Epcot is a peculiar sort of place. The name is a lowercase version of its original moniker, EPCOT: the Experimental Prototype Community Of Tomorrow. As originally envisioned, it would have been a living, active city, with actual residents doing whatever people were going to be doing in the future - pushing buttons at Spacely Sprockets, perhaps. But the job of being an actual residential community ended up in the lap of nearby Celebration, a town that Disney built in the unusable crappy swamp and scrub land on the other side of Interstate 4. Epcot, meanwhile, would be a full-time theme park.

As noted above, part of it is a sort of permanent World’s Fair, with several countries represented by their appropriate pavilions, shows, restaurants, and gift shops... with each country’s area staffed by natives of that country. The other section is a mishmash of attractions having to do with the Earth, space, the land and seas, and energy. It’s a bit like those retrofuturistic projections of life in the 1960’s from the 1939 New York World’s Fair, with the flying cars and the twelve-lane superhighways - in this case, the 1990’s as envisioned by the people of the 1960’s. That faint aroma you smell everywhere is the vague pong of anachronism. Even the typefaces have a vaguely “I bet this looked really ultramodern in 1973” look to them.

Spaceballs? No, just the Mission: SPACE® ride.

So much of Epcot seemed unchanged from the last time we’d seen it, except perhaps for the price tags: Most of the really new stuff is in parts of the Disney empire that we would not see on this visit. Perhaps the biggest change - and it may be subtler at Epcot than at other outposts in Walt’s empire - is that Disney has supplemented their own traditional stable of animated characters with major acquisitions: Pixar, Marvel, and even the Star Wars pantheon. Seeing someone wearing a Darth Vader helmet with built-in Mickey Mouse ears is a jarring reminder of how much larger the world of Disney has become.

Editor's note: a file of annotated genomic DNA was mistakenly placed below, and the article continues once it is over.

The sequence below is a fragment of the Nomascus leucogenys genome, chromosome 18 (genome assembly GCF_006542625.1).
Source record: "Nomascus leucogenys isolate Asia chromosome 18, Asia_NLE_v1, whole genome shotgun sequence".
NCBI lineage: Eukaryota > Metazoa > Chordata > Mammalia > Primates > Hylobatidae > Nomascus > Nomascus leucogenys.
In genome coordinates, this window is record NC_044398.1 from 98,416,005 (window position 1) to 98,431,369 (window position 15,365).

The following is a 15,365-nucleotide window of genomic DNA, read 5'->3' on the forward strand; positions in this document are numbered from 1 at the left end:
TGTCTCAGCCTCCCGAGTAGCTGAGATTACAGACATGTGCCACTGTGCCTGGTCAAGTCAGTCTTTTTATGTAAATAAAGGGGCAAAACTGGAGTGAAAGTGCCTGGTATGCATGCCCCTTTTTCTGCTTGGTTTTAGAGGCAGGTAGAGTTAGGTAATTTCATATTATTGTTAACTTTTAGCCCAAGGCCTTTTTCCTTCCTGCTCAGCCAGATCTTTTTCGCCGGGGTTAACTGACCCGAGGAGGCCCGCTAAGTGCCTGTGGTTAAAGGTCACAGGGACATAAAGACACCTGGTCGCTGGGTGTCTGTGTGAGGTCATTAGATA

For cynical old me, one dose visit every thirty years or so is about right. Yet, surprisingly, there are people who never tire of the place. While grabbing a beer with Cousin Vern, I struck up a conversation with a gaggle of women at the Rose and Crown (the English-style pub), who happily informed me that they visit the park every year. They’re not locals, either - they have to get in a plane and stay in a hotel room. This, Esteemed Readers, made my head explode a little.

Every. Fucking. Year.

And that, I suppose, is the peculiar appeal the Disney parks have. People love this place, to the point of pathology. Why go to nasty real Morocco or stinky real Paris when you can go to fake ones right here, get food that vaguely sounds like it might come from those places, avoid passport hassles, and spend just as much money or more?

Lest you think I’m just a cynical old bastard, let me reassure you that I am not immune to the Disney magic. Hell, we even saw Mickey Mouse himself just outside Les Chefs de France, the (vaguely) French restaurant. Check it out:

Mickey Mouse? Or Ratatouille? You decide.

Perhaps he’s a bit large to be Mickey Mouse. (Also, he’s out of uniform!) Maybe this was Ratatouille instead.

1 comment:

Jean said...

I lived in Daytona for 38 years. Went to Dizzy World and Epcot twice in that time. More than enough.